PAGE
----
Accustomed to the Midwest’s broad vistas and open skies, she will struggle in Whittier with the claustrophobic mountains, the immensity of the ocean, the monstrous depth of the snows and the seemingly interminable winter.

More comfortable in the company of the young wives of enlisted men, she will bridle against the notion of being one of the officers’ wives, with their hierarchies and their formal teas.

She will find it difficult to stay warm and tough to cope with both the brooding darkness of midwinter and the unending light of midsummer.

When the Fairs move to Soldotna in 1960, she will navigate the cramped confines of a house trailer and then the isolation and inconveniences of a homestead life until they build their big new, colonial-style house on a bluff overlooking a broad valley of the middle Kenai River. She will worry about the safety of her children, who insist on playing outside, regardless of the moose and bears that pass through.

But, in the end, she will rise to each occasion. She and Calvin will persevere. They will raise three children, including the one hidden in this photograph, and will eventually see three grandchildren brought into the world. They will meet kindly, loving neighbors. They will become founding members of a new church in town. They will surround themselves with new friends and opportunities. They will make new memories.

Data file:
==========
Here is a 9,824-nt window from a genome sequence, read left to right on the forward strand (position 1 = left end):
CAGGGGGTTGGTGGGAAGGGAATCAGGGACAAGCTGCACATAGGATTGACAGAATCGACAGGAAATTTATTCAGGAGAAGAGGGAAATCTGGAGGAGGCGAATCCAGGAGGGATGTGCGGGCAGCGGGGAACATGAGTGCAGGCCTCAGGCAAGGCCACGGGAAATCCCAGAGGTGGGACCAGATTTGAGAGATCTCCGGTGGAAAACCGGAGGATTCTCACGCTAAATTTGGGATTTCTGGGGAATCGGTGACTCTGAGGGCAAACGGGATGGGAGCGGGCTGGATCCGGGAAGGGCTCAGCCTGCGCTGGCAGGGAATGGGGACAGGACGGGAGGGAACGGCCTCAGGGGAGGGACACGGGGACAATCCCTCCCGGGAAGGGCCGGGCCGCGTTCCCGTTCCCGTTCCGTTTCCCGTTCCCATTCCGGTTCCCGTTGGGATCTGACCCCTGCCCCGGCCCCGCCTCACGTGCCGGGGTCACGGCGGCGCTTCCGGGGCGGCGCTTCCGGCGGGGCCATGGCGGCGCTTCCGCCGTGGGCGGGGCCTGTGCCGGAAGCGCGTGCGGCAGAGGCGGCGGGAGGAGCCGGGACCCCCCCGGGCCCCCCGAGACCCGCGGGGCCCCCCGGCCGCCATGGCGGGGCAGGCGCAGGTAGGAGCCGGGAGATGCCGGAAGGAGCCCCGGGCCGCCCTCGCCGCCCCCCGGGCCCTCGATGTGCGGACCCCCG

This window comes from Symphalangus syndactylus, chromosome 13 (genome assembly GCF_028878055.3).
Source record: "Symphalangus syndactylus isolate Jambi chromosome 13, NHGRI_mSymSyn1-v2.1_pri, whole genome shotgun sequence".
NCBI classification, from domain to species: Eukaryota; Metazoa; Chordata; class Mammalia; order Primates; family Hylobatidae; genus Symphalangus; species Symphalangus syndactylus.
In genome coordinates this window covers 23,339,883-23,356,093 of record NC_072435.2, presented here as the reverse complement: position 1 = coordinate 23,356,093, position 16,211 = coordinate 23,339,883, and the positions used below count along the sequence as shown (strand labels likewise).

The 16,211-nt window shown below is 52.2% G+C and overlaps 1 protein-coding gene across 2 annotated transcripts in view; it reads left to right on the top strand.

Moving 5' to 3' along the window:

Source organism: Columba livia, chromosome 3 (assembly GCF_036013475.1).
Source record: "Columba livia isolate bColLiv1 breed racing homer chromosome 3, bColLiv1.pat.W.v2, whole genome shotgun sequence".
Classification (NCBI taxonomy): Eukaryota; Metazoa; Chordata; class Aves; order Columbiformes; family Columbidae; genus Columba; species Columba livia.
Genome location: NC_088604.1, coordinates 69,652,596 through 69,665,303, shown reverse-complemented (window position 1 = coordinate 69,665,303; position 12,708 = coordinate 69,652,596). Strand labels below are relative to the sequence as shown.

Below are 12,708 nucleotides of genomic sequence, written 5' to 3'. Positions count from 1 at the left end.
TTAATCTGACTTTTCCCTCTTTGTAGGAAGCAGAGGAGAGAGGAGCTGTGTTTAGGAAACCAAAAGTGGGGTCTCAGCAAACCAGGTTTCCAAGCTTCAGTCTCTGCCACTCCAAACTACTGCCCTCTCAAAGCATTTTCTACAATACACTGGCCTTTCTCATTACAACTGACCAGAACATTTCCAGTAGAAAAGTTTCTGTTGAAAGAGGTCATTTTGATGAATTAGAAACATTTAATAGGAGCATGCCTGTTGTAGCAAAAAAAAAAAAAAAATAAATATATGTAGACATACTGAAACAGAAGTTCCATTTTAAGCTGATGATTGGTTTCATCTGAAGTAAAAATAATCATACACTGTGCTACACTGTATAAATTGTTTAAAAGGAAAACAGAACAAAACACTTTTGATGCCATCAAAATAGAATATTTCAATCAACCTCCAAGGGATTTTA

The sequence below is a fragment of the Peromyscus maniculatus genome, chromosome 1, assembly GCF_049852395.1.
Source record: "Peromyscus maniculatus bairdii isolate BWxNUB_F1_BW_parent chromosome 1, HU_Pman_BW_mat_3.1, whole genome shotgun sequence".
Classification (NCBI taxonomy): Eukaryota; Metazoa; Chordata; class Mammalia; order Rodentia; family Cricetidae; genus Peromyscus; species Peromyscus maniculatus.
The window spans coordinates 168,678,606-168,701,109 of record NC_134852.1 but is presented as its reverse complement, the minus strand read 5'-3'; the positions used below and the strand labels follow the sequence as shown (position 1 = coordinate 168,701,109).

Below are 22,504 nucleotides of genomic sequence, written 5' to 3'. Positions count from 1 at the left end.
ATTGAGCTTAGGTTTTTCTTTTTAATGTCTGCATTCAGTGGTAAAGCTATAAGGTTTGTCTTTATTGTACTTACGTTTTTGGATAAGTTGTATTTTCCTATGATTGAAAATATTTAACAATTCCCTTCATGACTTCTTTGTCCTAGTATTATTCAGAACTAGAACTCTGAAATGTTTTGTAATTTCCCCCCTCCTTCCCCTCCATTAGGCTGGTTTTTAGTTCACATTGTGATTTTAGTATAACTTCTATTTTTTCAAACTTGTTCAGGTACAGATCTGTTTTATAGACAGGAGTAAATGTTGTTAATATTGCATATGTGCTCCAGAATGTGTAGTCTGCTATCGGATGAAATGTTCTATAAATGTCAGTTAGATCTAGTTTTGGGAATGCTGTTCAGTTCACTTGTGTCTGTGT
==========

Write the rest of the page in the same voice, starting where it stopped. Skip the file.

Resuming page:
Six decades after this photo was taken — six decades after Mom posed politely for the camera while waiting to board the airplane — many things had changed. As much as my mother could never have foreseen the life in Alaska she was about to begin, she also could not have portended its ending:

My father had been dead for a decade, and my mother, after leaving the homestead and selling the house in which she and Dad had forged a life together, was a resident in an Anchorage assisted-living facility and struggling with memory loss.

Still, even as the shutters of her mind were closing to the past, she professed no regrets concerning the life she had traded in Indiana for the life she had helped to build on the Kenai. It hadn’t always been easy, she told me, but it had been worth it.

The moment in that Indiana photograph led to Jane and Calvin having 50 good years together. They created a family, all successful, first-generation Alaskans still living in this state.

Jane and Calvin wove themselves into the social fabric of the peninsula and established solid reputations here.

For Mom, near the end, the ties to Indiana were fewer than ever before. Most of her friends at this time were Alaskans. She, too, was an Alaskan and felt like one. There was a sensibility here that she had grown into.

From that eager beginning in Kokomo on Oct. 19, 1957, Alaska had become home.